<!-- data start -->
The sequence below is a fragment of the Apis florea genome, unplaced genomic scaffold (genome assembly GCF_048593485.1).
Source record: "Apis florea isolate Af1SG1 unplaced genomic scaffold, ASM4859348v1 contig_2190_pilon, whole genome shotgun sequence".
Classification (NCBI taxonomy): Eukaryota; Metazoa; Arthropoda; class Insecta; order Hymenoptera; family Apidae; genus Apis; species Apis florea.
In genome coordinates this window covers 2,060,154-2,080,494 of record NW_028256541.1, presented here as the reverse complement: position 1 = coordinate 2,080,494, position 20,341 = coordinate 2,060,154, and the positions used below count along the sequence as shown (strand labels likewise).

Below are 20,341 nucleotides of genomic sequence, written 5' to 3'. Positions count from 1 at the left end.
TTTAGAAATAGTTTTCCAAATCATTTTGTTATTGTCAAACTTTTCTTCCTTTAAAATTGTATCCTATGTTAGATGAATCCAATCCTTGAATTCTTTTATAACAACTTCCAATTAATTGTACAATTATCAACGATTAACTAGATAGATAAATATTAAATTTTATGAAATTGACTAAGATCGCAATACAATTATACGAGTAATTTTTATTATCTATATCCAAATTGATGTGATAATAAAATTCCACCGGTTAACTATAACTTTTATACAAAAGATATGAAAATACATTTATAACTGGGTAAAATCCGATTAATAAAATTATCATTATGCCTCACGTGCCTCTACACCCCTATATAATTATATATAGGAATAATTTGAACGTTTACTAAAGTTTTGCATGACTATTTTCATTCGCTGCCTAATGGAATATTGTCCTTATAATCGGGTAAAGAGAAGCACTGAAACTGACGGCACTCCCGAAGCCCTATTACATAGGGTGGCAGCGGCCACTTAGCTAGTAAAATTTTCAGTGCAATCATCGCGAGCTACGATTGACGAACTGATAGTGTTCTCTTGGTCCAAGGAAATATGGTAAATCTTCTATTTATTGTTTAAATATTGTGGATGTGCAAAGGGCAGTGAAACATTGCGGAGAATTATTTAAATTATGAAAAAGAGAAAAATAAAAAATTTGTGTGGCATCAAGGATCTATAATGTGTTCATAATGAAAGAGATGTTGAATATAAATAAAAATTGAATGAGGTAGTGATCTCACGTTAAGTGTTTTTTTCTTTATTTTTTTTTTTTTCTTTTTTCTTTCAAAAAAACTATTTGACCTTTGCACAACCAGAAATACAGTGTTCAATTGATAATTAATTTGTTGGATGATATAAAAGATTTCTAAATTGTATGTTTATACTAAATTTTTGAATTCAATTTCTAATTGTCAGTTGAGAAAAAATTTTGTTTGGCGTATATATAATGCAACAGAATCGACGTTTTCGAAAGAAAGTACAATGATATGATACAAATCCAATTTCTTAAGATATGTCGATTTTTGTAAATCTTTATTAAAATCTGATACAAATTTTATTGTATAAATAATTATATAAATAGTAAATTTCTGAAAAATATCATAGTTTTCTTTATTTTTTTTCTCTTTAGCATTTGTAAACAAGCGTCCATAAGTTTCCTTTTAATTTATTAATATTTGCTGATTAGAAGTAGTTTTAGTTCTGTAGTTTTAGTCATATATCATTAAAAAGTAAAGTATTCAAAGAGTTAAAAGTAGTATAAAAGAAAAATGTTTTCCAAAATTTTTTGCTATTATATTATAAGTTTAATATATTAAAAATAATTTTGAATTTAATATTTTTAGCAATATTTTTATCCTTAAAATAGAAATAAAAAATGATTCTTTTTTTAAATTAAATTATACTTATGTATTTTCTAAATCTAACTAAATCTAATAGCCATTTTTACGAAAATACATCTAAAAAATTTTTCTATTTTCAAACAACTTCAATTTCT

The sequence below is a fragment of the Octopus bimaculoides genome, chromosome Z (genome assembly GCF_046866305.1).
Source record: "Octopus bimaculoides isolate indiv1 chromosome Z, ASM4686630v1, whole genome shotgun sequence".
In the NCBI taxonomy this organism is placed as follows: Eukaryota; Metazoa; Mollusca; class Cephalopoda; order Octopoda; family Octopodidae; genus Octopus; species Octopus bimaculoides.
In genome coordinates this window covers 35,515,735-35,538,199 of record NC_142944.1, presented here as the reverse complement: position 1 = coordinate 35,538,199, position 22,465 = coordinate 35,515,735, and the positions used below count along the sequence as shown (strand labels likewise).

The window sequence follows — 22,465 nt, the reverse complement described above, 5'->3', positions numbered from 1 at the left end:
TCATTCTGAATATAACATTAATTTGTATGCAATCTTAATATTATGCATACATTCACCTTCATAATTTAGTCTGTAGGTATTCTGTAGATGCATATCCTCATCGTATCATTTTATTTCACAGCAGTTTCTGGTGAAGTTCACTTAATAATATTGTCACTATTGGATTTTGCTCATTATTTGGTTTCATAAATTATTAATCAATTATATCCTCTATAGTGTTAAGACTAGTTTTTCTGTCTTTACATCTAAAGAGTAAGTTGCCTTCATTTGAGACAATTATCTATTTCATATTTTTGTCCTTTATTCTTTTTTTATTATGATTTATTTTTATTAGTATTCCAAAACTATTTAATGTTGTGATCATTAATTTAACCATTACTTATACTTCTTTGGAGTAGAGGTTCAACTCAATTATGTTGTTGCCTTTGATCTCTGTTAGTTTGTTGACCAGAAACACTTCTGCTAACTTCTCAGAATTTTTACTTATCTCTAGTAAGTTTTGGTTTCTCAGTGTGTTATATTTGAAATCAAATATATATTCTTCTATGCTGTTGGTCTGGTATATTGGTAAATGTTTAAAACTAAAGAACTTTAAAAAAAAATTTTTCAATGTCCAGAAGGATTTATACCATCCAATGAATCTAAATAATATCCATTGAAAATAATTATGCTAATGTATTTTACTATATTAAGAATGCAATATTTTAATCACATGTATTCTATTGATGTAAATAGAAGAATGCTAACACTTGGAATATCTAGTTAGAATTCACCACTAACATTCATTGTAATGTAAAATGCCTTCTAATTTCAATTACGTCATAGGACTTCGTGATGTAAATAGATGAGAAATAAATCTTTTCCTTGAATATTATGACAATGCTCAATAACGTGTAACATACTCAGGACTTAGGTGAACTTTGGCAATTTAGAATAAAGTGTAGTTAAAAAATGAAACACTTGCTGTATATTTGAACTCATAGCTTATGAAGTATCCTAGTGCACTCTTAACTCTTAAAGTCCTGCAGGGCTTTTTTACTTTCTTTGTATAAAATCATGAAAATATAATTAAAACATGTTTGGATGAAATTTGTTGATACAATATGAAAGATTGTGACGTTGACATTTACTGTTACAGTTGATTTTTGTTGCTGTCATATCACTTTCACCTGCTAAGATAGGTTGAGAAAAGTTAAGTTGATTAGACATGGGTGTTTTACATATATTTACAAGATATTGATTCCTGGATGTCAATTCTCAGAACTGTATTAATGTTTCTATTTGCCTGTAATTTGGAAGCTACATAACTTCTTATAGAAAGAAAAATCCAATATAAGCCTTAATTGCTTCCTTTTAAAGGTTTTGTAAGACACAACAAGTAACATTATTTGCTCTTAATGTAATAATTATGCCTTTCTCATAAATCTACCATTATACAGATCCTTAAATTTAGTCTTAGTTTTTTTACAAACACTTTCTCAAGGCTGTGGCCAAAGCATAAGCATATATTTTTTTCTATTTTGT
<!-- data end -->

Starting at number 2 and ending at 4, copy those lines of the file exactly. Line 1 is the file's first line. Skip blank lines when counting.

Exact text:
Source record: "Apis florea isolate Af1SG1 unplaced genomic scaffold, ASM4859348v1 contig_2190_pilon, whole genome shotgun sequence".
Classification (NCBI taxonomy): Eukaryota; Metazoa; Arthropoda; class Insecta; order Hymenoptera; family Apidae; genus Apis; species Apis florea.
In genome coordinates this window covers 2,060,154-2,080,494 of record NW_028256541.1, presented here as the reverse complement: position 1 = coordinate 2,080,494, position 20,341 = coordinate 2,060,154, and the positions used below count along the sequence as shown (strand labels likewise).